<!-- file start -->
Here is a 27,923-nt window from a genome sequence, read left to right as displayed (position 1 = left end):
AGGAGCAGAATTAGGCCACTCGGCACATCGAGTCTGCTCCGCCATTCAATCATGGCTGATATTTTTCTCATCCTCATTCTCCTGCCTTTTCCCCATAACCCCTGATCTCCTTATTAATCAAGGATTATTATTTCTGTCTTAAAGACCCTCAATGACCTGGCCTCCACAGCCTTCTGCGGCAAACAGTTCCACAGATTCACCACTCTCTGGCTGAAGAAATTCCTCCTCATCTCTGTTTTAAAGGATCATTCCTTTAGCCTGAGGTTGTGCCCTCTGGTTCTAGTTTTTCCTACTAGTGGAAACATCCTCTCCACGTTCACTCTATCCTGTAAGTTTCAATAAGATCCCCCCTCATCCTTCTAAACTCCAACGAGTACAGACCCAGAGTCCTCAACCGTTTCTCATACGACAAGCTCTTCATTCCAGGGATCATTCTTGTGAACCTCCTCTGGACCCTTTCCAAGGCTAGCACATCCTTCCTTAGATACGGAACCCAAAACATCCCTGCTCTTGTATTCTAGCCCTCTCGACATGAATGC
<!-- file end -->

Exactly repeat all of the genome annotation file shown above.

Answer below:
Here is a 27,923-nt window from a genome sequence, read left to right as displayed (position 1 = left end):
AGGAGCAGAATTAGGCCACTCGGCACATCGAGTCTGCTCCGCCATTCAATCATGGCTGATATTTTTCTCATCCTCATTCTCCTGCCTTTTCCCCATAACCCCTGATCTCCTTATTAATCAAGGATTATTATTTCTGTCTTAAAGACCCTCAATGACCTGGCCTCCACAGCCTTCTGCGGCAAACAGTTCCACAGATTCACCACTCTCTGGCTGAAGAAATTCCTCCTCATCTCTGTTTTAAAGGATCATTCCTTTAGCCTGAGGTTGTGCCCTCTGGTTCTAGTTTTTCCTACTAGTGGAAACATCCTCTCCACGTTCACTCTATCCTGTAAGTTTCAATAAGATCCCCCCTCATCCTTCTAAACTCCAACGAGTACAGACCCAGAGTCCTCAACCGTTTCTCATACGACAAGCTCTTCATTCCAGGGATCATTCTTGTGAACCTCCTCTGGACCCTTTCCAAGGCTAGCACATCCTTCCTTAGATACGGAACCCAAAACATCCCTGCTCTTGTATTCTAGCCCTCTCGACATGAATGC